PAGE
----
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December 5, 2008

NYSE's SLP Program Kicks Off

By Nina Mehta

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  • NYSE's SLP Program Kicks Off
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Last month, the New York Stock Exchange's new program to bring in outside liquidity providers to help shore up its market went live. Goldman Sachs & Co. became the exchange's first broker-dealer member to compete with former specialists by making markets on the NYSE from off the floor. In mid-November, Spear, Leeds & Kellogg Specialists, a Goldman division, Knight Equity Markets, and, most likely, Barclays Capital were getting ready to join the club.

The NYSE announced its "supplemental liquidity providers" program in October as part of its new market model. This is first time in its history the NYSE has veered toward a multi-dealer structure, even though SLPs are not officially considered market makers.

The Big Board launched the SLP program to provide another class of liquidity providers, in addition to designated market makers, who could help to bolster the exchange's liquidity pool and potentially increase its market share. The NYSE has hemorrhaged market share over the last three years as listed volume increased. In mid-November, the NYSE represented about 25 percent of its own listed volume, down from 80 percent in 2005.

Goldman expects SLPs to boost price competition at the New York. "SLP quoting will provide more liquidity and should make the NYSE more competitive," said Ed Canaday, a spokesperson for Goldman. "We have begun to see significant shifts in terms of the frequency with which the NYSE is at the NBBO, and we expect increases in volume and market share to follow."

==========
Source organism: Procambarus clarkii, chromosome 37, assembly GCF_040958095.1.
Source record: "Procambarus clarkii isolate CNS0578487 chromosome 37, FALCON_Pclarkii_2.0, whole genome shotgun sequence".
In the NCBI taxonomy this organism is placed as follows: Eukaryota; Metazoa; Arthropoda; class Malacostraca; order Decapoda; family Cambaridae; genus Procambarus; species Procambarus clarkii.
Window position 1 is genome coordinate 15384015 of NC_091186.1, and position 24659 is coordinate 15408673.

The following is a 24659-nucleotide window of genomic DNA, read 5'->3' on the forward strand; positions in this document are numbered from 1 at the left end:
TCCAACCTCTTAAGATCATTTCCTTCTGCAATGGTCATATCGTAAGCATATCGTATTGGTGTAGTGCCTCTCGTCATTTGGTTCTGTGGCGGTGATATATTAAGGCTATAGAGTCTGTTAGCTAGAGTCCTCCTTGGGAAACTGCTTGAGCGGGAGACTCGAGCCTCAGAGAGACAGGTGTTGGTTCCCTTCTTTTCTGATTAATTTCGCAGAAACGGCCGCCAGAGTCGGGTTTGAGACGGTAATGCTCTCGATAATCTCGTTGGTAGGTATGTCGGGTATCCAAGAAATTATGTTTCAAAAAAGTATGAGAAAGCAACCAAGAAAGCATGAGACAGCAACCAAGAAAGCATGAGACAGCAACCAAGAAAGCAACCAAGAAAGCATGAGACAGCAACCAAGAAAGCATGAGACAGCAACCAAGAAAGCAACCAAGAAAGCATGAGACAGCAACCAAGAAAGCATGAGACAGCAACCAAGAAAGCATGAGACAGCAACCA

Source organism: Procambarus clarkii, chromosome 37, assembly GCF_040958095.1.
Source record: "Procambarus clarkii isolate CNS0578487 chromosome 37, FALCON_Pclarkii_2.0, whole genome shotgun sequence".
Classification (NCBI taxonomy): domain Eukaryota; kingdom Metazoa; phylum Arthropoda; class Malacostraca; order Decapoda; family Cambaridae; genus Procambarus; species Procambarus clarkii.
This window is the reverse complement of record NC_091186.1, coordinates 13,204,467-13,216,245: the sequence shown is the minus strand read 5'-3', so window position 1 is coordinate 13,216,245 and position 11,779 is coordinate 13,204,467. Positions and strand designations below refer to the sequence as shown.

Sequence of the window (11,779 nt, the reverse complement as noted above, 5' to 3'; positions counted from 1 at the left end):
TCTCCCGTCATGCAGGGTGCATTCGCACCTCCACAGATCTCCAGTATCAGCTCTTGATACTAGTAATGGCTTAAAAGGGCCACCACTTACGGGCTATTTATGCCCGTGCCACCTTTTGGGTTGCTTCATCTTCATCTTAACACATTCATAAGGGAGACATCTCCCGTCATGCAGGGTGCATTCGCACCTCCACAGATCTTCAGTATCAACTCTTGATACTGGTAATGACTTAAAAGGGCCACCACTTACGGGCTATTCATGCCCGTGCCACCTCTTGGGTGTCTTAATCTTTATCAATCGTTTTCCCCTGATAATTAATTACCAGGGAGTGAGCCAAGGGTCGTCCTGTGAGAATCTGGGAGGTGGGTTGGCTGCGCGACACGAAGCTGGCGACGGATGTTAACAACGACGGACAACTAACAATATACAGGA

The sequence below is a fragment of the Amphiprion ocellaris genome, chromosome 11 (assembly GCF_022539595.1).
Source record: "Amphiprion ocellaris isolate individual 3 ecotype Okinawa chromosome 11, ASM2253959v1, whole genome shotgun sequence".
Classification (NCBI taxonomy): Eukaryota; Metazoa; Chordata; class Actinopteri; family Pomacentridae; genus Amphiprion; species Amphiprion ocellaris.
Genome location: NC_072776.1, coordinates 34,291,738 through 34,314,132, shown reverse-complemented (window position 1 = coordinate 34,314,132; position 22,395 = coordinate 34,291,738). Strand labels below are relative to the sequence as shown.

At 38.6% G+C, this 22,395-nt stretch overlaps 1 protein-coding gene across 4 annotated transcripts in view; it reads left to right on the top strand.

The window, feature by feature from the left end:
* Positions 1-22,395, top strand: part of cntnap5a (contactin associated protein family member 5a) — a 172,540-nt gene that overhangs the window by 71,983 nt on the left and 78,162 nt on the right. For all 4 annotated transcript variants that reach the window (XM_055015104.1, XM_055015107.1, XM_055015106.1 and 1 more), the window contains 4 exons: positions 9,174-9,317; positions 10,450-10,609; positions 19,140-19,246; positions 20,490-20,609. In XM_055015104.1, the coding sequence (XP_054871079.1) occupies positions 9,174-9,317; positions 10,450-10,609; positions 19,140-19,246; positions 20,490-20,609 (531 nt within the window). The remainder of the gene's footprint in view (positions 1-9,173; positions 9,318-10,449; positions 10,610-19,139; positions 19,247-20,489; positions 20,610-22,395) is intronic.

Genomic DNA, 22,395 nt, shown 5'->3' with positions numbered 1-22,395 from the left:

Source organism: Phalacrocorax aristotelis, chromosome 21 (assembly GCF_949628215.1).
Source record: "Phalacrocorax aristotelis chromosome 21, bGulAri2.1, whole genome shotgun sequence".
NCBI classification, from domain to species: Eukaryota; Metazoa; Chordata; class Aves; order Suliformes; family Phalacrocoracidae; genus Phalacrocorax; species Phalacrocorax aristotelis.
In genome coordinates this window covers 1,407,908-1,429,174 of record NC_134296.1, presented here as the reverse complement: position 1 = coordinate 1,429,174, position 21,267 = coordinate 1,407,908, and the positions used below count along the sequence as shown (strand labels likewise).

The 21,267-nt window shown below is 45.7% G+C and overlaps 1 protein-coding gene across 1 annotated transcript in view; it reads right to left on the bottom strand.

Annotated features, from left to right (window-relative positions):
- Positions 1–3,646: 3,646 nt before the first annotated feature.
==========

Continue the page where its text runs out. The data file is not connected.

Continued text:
While Goldman was already streaming markets to the NYSE as an SLP, Spear, Leeds & Kellogg and Barclays were preparing to go live. Both are current DMMs. Barclays, which has not confirmed that the firm will be an SLP, did not respond to a request for comment.

Knight Equity Markets, the giant market-making division of Knight Capital Group, was also in the process of becoming an SLP. According to Jamil Nazarali, managing director and head of the company's electronic trading group, Knight's goal is "to be an SLP in nearly every NYSE stock."

The SLP class of market participants is a recent addition at the NYSE. It was created along with the exchange's new market model, which altered the responsibilities and advantages of the six remaining specialist firms, now called DMMs. The NYSE's goal is to give both DMMs and SLPs financial incentives to make tighter markets in NYSE-listed securities. SLPs get 15 cents per 100 shares for liquidity they add to the NYSE's book that gets executed, compared with 30 cents credited to DMMs.

Jamie Selway, co-founder of agency broker White Cap Trading, said the NYSE's SLP program was an "encouraging sign" and one that could reenergize the New York market. In his view, the program is an acknowledgement that more was needed beyond DMMs to improve the NYSE's ability to be at the inside market. "Functionally, [the SLP program] is nothing new," Selway said. "It's just people on the book who get paid extra to provide liquidity."

Knight believes SLPs will add significant value on the NYSE. "When the depth of book is built up, we expect to see the NYSE at the inside market much more often than they were before, because all these people will be adding limit orders to their book," Nazarali said. "We expect it will help them increase their market share."